A Mommy's Adventures hosts the "stART" meme (Story + Art) each week. Hope Is the Word hosts a Read Aloud Thursday link-up as well. Today's Feed Me Books Friday is hosted by Silly Eagle Books. This week we're also participating in 5 Orange Potatoes Children and Nature Awareness Month The Great Outdoor Challenge.

Victory Garden poster public domain image from Wikipedia.

I am an Amazon affiliate and may receive a very small commission for products purchased through my Amazon links. (View my full disclosure statement for more information about my reviews.)

12 comments:

Susan Quinn said...

I've heard of the Victory Gardens before, but didn't know there was a book about them. Cool.

And we need to get planting...I have a bunch of seeds sitting on the counter, in want of planting soil... :)

littlewondersdays said...

Neat book! Container gardens are great for young gardeners. We're in the process of getting our planting done, slow but sure.

Christy said...

This looks like a wonderful book! I haven't heard of victory gardens. I love books that teach history in the midst of a good story. Thank you for sharing this find!

Ginny Marie said...

That book looks like one that I will enjoy a lot! (More than my kids!) My grandparents lived through both World Wars and the Great Depression, and it was so fun to hear their stories about how life used to be! (But it would also have been very difficult to live through those times!)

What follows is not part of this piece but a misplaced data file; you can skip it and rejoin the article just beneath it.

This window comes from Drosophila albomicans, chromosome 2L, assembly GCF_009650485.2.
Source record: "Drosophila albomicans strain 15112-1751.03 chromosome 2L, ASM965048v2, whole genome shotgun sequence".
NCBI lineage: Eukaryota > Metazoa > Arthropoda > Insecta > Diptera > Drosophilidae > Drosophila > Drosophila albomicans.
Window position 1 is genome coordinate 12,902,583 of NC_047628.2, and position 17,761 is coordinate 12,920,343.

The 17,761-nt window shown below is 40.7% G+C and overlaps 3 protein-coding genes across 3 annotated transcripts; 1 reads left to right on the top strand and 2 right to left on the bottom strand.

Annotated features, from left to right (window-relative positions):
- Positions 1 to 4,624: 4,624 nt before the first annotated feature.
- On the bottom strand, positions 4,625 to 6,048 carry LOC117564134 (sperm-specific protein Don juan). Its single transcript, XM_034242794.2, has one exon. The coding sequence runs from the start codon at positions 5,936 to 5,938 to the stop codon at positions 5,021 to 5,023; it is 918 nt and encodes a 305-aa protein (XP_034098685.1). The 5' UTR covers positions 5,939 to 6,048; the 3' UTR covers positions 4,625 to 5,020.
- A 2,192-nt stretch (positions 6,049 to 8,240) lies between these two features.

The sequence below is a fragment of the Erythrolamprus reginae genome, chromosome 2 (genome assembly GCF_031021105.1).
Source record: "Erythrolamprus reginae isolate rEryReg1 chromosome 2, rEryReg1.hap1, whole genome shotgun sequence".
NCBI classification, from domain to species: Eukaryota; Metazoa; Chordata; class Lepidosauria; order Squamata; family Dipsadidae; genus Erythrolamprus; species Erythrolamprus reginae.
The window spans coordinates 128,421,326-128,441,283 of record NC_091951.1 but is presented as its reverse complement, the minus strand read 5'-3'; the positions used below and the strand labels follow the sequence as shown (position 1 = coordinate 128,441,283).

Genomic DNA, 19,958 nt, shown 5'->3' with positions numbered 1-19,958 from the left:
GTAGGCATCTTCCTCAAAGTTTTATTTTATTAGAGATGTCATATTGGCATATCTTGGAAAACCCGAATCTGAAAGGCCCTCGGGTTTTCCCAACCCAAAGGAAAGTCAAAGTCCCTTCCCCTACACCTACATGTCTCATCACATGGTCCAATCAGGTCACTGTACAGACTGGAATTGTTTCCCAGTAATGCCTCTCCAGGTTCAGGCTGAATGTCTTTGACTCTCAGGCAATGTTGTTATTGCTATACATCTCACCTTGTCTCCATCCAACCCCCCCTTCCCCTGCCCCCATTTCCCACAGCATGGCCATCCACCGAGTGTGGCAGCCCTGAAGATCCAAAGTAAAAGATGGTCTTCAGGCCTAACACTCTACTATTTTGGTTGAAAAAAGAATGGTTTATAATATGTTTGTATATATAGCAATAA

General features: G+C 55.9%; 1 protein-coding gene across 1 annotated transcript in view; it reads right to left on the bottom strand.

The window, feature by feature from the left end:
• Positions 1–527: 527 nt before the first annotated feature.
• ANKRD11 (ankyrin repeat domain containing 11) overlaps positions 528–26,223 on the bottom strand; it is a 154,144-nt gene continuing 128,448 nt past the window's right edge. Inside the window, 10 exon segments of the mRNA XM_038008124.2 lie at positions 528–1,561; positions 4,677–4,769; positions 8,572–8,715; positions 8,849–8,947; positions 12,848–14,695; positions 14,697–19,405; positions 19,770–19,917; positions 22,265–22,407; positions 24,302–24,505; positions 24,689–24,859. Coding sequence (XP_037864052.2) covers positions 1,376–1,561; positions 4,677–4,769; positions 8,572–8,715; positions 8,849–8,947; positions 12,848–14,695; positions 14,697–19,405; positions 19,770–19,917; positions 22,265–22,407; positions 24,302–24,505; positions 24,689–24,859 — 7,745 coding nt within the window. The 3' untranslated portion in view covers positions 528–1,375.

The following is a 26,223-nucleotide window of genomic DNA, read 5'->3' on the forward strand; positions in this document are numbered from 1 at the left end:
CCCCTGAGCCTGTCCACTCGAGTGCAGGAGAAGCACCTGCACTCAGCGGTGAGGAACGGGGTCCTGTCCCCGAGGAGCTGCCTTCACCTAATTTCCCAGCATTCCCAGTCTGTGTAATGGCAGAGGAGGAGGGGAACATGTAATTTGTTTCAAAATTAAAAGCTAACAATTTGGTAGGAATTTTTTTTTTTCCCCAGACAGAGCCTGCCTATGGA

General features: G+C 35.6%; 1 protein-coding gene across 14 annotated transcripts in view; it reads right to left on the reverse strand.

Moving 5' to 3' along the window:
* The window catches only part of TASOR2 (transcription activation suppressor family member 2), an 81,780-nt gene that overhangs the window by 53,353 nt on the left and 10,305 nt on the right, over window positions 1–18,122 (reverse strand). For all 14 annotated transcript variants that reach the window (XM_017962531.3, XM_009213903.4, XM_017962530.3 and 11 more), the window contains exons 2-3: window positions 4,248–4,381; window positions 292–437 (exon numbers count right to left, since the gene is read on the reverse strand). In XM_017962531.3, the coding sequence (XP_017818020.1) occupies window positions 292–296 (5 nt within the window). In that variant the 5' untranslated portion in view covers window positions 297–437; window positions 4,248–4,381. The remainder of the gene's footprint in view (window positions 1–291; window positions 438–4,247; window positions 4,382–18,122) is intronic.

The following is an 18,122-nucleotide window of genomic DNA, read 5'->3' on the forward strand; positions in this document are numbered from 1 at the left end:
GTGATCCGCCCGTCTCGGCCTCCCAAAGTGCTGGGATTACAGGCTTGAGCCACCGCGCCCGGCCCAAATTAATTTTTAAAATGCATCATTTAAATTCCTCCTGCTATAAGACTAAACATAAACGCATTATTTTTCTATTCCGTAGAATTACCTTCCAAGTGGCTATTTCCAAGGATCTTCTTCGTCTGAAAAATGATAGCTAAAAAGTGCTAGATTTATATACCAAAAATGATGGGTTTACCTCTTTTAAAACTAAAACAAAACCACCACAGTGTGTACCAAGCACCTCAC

Amy said...

These look like some great books! My girls really enjoy history, so I'll have to look them up.

Thanks, as always, for linking up to Read Aloud Thursday!

Candi said...

What a great blog you have! I found you thru Feed Me Books Friday meme. We're planting our veggie garden and I took the kids to the Victory garden in Callway Gardens in Georgia a few months ago. What a great book!

Crystal said...

Thanks for stopping by - you have a really cute blog - following you now.

Rana said...

This looks like a great book. We started container gardens the other day. The kids are excited to watch their veges grow.

Christianne @ Little Page Turners said...

I recently read Animal, Vegetable, Miracle by Kingsolver for bookclub and we discussed Victory Gardens and how many of us would like to start a garden of our own. I'm going to have to wait until hubby buys me a house with some sun! Thanks for the book recommendation!

vanessa said...

This looks so good! And I really love that Victory Garden poster--it's gorgeous. Thanks for sharing and for linking up!

Ticia said...

I remember reading all about Victory Gardens in so many books as a kid and thinking they were cool.

Debbie said...

All these garnening books are making me homesick. I would love to share gardening with Selena.